Why sex marathons can be dangerous

The combination of crystal meth and Viagra can leave users at a very high risk for contracting sexually transmitted infectionsSex marathons are where people have sex for a prolonged period of time, and often do so with multiple partners where they may seldom use protection.  Clearly this could cause some potential dangers.   All these dangers CAN be prevented (by using condoms, lubrication, and strict hygiene).  What makes these activities even more dangerous is the addition of crystal meth to help participants stay up for these long sex marathons and the prescription drug, Viagra to make sure they can perform sexually during these marathons. Put those two ingredients together and you have a powerfully volatile cocktail.

A collection of studies have been conducted with both hetero- and homosexual males involving the combination of these substances.  It was shown that those who generally used Meth were more likely to have sex, have sex with multiple partners and also more frequently not use protection. Particularly worrisome was the finding that homosexual men who used Meth and were HIV positive were the least likely to use condoms and were also the most depressed. members of this population often had 10 or more sex partners, thus quickly promoting the spread of STDs including HIV (if protection is not used).

Protection is VITAL in combating the spread of HIV

Taken together, these studies reveal that the consumption of Viagra is highly associated with insertive sexual behaviors.  This means that heterosexual men on Viagra more often partake in anal sex and homosexual men on Viagra more often partake in insertive sexual behaviors rather than receptive sexual behaviors. All insertive sexual behaviors have a high chance of causing the transmission of STDs because of the high amount of blood flow and low amount of protective tissues that reside in that area of the body.

Remember the ways of contracting HIV: Anal sex, vaginal sex, IVs and any other form of infectious blood mixing, and mother to child transmission.

Those who used a cocktail of Viagra, Meth and poppers (a form of Nitrates) increased the risk of contracting HIV, Syphilis and Hepatitis B over 100%!! While these drugs can sometimes be used without major complications, the concoction of them together creates a dangerous mix that puts everyone involved at a higher risk of contracting blood-borne diseases.  So, participate in sex marathons at your own risk but no matter what know your status and be sure to use protection!  Regardless of what the studies show, you can beat statistics by using caution during sex.

Citations:

Fisher, Dennis G; Reynolds, Grace L; Napper, Lucy E. Current Opinion in Infectious Diseases. Issue: Volume 23(1), February 2010, p 53–56.

Fisher, D. G., Malow, R., Rosenberg, R., Reynolds, G. L., Farrell, N., & Jaffe, A. (2006). Recreational Viagra use and sexual risk among drug abusing men. American Journal of Infectious Diseases, 2, 107-114.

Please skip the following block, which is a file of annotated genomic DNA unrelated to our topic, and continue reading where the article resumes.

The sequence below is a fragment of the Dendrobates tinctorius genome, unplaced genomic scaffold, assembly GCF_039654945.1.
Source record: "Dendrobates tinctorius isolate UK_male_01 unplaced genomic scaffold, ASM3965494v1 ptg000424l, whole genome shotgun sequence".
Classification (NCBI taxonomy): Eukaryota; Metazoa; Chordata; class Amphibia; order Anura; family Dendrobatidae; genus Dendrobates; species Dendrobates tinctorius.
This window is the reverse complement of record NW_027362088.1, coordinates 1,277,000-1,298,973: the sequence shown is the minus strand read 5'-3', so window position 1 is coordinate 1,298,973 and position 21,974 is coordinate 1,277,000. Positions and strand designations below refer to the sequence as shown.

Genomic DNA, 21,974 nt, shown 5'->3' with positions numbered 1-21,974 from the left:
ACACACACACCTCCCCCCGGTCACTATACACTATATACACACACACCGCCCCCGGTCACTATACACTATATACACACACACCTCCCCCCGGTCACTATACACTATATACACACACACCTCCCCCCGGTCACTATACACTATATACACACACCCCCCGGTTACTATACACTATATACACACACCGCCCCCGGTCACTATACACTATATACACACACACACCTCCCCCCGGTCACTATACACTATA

Reduce HIV Transmission – Shooting up, clean needles, and addiction treatment

Co-authored by: Jamie Felzer

We’ve talked often on this  site about many of the negative things that often come along with heavy drug use. We’ve not yet talked about any of the factors that make injection drug use even worse. Users inject cocaine, crystal meth, and heroin, or any combination of these.

Shooting up and disease

In addition to all of the other, addiction-relevant, factors we’ve talked about on here, injection drug use brings about the worry of blood borne pathogens, especially HIV and Hepatitis C.  While it may not always be easy to find clean needles or worry about cleaning a needle between uses there are steps that can be taken to reduce the risk of transmission.

1. Get Tested!!  HIV/AIDS testing is available all over the world, often for free.   Having another STD or illness can easily kill someone with AIDS. Know your status!

President Obama just finalized a plan to revoke the 22 year travel ban on those living with HIV/AIDS.  This will significantly reduce the stigma of HIV/AIDS and should bring about more testing centers and education.  See this video to hear Obama.

2. While it may not always be easy, take great care to try to check the needle for visible signs of blood before injecting. If you think the needle may have been used before, clean it with bleach or another disinfectant.

3. Utilize the free clinics around your town that give out free, clean needles.  They are there to help you!!  Use these addiction support centers for clean needles and other equipment (like the bleach I mentioned earlier).

4. Talk about it! Regardless of where you may live, the group of people you hang out, studies have shown that talking about this subject matter increases awareness and can decrease chance of infections.  Being informed is your most important tool. For more info check out AIDS Global Information or AIDS Action.

5. Get help! Treatment options are widely available and they serve as a very effective method for reducing risky behaviors.  We can offer you placement help if you’re in southern California, but even if not SAMHSA has a relatively good addiction treatment locator – Check it out.

Citation:

CAPS Fact Sheet: What are IDU HIV Prevention Needs?